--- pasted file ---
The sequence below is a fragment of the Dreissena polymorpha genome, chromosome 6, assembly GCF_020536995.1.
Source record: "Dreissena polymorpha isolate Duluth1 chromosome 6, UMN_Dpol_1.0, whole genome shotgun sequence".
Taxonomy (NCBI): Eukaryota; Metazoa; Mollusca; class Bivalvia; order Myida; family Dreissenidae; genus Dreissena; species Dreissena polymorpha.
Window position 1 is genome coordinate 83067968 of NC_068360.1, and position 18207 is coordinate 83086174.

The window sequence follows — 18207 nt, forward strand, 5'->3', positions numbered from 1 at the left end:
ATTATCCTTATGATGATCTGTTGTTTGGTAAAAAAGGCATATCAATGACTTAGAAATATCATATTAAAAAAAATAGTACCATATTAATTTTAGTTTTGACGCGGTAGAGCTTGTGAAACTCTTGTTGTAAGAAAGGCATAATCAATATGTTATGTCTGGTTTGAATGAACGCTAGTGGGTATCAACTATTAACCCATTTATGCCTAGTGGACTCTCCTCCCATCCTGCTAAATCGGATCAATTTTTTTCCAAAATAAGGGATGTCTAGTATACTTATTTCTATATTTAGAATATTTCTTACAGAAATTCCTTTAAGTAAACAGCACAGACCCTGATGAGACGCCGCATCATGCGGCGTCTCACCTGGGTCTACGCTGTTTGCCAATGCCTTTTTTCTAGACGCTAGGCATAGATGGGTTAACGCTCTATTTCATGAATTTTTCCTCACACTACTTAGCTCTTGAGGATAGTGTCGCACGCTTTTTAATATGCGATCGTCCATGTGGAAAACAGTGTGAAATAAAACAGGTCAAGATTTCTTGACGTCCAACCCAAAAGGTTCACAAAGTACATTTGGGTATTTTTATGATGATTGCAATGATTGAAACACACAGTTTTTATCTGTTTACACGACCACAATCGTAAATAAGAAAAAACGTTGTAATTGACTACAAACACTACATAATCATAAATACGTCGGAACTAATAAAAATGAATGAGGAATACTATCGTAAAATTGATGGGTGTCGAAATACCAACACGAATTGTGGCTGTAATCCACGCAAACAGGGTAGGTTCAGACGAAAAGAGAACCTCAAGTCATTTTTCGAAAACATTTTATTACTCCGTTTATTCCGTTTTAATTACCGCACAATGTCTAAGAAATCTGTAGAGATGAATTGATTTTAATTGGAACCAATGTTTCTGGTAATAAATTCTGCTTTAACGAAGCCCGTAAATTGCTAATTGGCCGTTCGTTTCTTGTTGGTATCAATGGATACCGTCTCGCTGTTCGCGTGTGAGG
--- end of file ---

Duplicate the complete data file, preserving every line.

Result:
The sequence below is a fragment of the Dreissena polymorpha genome, chromosome 6, assembly GCF_020536995.1.
Source record: "Dreissena polymorpha isolate Duluth1 chromosome 6, UMN_Dpol_1.0, whole genome shotgun sequence".
Taxonomy (NCBI): Eukaryota; Metazoa; Mollusca; class Bivalvia; order Myida; family Dreissenidae; genus Dreissena; species Dreissena polymorpha.
Window position 1 is genome coordinate 83067968 of NC_068360.1, and position 18207 is coordinate 83086174.

The window sequence follows — 18207 nt, forward strand, 5'->3', positions numbered from 1 at the left end:
ATTATCCTTATGATGATCTGTTGTTTGGTAAAAAAGGCATATCAATGACTTAGAAATATCATATTAAAAAAAATAGTACCATATTAATTTTAGTTTTGACGCGGTAGAGCTTGTGAAACTCTTGTTGTAAGAAAGGCATAATCAATATGTTATGTCTGGTTTGAATGAACGCTAGTGGGTATCAACTATTAACCCATTTATGCCTAGTGGACTCTCCTCCCATCCTGCTAAATCGGATCAATTTTTTTCCAAAATAAGGGATGTCTAGTATACTTATTTCTATATTTAGAATATTTCTTACAGAAATTCCTTTAAGTAAACAGCACAGACCCTGATGAGACGCCGCATCATGCGGCGTCTCACCTGGGTCTACGCTGTTTGCCAATGCCTTTTTTCTAGACGCTAGGCATAGATGGGTTAACGCTCTATTTCATGAATTTTTCCTCACACTACTTAGCTCTTGAGGATAGTGTCGCACGCTTTTTAATATGCGATCGTCCATGTGGAAAACAGTGTGAAATAAAACAGGTCAAGATTTCTTGACGTCCAACCCAAAAGGTTCACAAAGTACATTTGGGTATTTTTATGATGATTGCAATGATTGAAACACACAGTTTTTATCTGTTTACACGACCACAATCGTAAATAAGAAAAAACGTTGTAATTGACTACAAACACTACATAATCATAAATACGTCGGAACTAATAAAAATGAATGAGGAATACTATCGTAAAATTGATGGGTGTCGAAATACCAACACGAATTGTGGCTGTAATCCACGCAAACAGGGTAGGTTCAGACGAAAAGAGAACCTCAAGTCATTTTTCGAAAACATTTTATTACTCCGTTTATTCCGTTTTAATTACCGCACAATGTCTAAGAAATCTGTAGAGATGAATTGATTTTAATTGGAACCAATGTTTCTGGTAATAAATTCTGCTTTAACGAAGCCCGTAAATTGCTAATTGGCCGTTCGTTTCTTGTTGGTATCAATGGATACCGTCTCGCTGTTCGCGTGTGAGG